21 Examples Example 1: clojure * 3 5 Check it out

22 More examples Inner join user=> (?<- (stdout) [?person ?age ?gender] (age ?person ?age) (gender ?person ?gender)) Full outer join user=> (?<- (stdout) [?person !!age !!gender] (age ?person !!age) (gender ?person !!gender)) Count of followers user=> (?<- (stdout) [?person ?count] (person ?person) (follows ?person !!follower) (c/!count !!follower :> ?count)) The numbers that equal their squares user=> (? ?n)) Cascalog detects that we are trying to rebind the ?n variable and will automatically filter out tuples where the output of the * predicate is not equal to the input. Check it out sorting-and-more.html

23 What’s hot in Big Data Arena in New York Etsy Foursquare Spotify Knewton IntentMedia

24 Etsy’s skyline Etsy – the world’s largest hand-made vintage market place Practice continuous development (30-60 deploys per day) Optimized for recovering from failure, rather than avoiding it Bunch of metrics (250K) are outputted and routed to failure detection software – Skyline Kind of real time – approx. 70 seconds lag Runs on – 150 nodes hadoop cluster Check it out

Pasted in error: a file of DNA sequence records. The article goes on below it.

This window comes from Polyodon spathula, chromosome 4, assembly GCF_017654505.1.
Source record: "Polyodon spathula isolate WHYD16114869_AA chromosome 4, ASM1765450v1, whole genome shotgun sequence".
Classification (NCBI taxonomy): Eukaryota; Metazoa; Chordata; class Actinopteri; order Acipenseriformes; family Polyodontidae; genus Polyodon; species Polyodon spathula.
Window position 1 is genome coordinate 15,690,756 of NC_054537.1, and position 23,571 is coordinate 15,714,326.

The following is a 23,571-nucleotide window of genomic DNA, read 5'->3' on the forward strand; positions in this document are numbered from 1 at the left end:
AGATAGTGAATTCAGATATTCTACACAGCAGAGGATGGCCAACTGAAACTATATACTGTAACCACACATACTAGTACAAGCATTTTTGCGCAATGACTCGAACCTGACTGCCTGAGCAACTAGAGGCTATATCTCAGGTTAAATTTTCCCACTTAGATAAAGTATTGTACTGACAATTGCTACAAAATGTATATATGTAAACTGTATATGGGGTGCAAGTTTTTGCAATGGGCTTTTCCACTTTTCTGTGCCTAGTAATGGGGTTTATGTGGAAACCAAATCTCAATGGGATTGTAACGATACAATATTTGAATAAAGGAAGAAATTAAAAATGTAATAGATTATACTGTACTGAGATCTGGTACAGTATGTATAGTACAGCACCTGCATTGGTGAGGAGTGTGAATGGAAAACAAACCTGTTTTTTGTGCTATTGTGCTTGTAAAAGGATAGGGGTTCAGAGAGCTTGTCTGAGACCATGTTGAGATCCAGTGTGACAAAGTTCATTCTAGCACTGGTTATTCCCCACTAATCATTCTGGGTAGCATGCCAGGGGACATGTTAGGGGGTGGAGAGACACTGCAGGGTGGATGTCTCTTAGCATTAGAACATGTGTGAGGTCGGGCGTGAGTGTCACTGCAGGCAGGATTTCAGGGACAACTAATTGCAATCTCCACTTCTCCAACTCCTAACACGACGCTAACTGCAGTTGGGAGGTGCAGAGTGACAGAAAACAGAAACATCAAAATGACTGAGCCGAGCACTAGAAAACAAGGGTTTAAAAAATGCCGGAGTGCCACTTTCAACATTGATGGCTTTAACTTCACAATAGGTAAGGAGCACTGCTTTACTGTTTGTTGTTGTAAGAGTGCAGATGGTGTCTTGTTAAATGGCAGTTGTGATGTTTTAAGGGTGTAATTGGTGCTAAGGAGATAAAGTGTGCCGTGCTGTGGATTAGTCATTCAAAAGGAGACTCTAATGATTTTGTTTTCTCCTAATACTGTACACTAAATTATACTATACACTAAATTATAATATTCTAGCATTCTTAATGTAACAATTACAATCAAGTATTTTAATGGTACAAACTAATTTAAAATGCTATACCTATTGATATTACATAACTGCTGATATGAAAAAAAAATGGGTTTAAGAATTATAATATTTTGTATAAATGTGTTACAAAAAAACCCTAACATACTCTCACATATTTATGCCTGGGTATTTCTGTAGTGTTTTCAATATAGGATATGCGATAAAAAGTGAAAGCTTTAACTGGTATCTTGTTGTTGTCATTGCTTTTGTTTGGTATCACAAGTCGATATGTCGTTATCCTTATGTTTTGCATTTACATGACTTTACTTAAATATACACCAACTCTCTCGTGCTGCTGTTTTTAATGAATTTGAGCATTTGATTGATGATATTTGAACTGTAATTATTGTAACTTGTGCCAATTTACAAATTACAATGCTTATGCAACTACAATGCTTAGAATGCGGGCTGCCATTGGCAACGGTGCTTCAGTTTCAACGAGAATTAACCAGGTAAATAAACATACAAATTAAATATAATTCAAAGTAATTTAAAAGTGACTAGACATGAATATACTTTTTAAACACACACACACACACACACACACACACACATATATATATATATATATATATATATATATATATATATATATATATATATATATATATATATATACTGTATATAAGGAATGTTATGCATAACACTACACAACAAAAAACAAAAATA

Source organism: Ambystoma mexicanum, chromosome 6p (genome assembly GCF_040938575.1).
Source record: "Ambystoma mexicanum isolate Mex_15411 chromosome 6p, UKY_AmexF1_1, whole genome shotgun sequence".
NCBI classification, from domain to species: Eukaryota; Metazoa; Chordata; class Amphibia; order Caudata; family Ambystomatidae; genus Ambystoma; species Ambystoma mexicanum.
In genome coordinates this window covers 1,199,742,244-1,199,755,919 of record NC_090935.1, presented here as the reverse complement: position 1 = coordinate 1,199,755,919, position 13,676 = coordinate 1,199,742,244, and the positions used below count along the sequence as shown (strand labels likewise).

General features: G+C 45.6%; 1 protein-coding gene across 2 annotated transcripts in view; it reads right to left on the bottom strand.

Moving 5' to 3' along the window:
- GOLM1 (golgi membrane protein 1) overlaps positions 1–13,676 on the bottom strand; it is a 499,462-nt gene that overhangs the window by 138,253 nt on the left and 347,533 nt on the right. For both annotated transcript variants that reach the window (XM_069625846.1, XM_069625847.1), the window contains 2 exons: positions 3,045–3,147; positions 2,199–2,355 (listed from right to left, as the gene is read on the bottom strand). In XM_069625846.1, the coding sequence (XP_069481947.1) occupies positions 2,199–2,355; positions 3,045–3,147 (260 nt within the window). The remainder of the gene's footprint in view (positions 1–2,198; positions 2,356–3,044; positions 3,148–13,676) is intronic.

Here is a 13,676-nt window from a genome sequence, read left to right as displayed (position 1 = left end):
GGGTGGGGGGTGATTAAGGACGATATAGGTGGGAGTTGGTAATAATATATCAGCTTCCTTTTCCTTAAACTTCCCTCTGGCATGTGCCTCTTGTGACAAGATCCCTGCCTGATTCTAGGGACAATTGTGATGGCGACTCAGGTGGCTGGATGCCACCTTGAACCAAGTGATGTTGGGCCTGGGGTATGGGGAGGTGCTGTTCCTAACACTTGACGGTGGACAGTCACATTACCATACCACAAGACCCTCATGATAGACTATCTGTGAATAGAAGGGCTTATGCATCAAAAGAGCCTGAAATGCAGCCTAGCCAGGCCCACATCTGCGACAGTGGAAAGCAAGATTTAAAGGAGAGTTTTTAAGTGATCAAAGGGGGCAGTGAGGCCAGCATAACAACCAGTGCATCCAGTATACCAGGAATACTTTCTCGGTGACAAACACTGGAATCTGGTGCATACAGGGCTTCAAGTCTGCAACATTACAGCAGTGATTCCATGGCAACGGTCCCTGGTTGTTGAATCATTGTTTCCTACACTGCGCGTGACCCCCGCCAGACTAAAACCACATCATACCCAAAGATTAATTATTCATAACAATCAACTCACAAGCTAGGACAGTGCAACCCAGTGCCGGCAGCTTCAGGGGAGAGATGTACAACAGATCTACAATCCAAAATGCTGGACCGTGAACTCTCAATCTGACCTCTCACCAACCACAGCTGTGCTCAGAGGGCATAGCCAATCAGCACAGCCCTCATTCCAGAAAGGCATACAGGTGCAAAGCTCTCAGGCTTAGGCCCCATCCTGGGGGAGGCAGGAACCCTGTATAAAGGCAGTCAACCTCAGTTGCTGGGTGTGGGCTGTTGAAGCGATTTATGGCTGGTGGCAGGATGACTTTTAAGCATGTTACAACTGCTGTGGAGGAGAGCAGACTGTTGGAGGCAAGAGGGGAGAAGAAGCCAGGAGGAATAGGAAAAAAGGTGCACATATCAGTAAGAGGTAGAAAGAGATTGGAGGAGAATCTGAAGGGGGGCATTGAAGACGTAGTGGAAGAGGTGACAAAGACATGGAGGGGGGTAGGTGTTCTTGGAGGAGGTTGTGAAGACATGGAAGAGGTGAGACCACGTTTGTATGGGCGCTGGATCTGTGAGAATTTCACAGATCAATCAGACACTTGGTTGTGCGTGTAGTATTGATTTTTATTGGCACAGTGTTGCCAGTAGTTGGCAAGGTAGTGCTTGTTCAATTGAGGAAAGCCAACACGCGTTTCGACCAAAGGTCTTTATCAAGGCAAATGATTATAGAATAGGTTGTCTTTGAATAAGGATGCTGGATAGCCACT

25 Skyline: continued Anomalies are detected through consensus model A metric is anomalous if it latest value is over 3 s.d. above its moving average (statistical process control) By histogram By linear regression (distribution of residuals) Exponentially weighted moving averages (time series with decay factor)

26 Skyline: continued Problems – Seasonality – Spike influence (raises the moving average) – Normality – Parameters – As of now, generates too much of noise

27 Spotify Swedish company that allows users to search for songs and play them on demand 20m tracks, 20K more are added per day Runs on – Hadoop 700 nodes cluster Trying to – Recommend music to users – Provide Intelligent search functionality Recommendations – precomputed overnight – Collaborative-filtering type – Use signals like time user started streaming the track, when did she stop, ip address location, no rating info (can use number of streams) – Build vectors (fingerprint) of users and tracks – Use cos to find top scoring recommendations Algos: matrix factorization, probabilistic latent semantic filtering, k- nearest neighbors to narrow down the potential candidates for recommendations Problems: new users and new tracks Check it out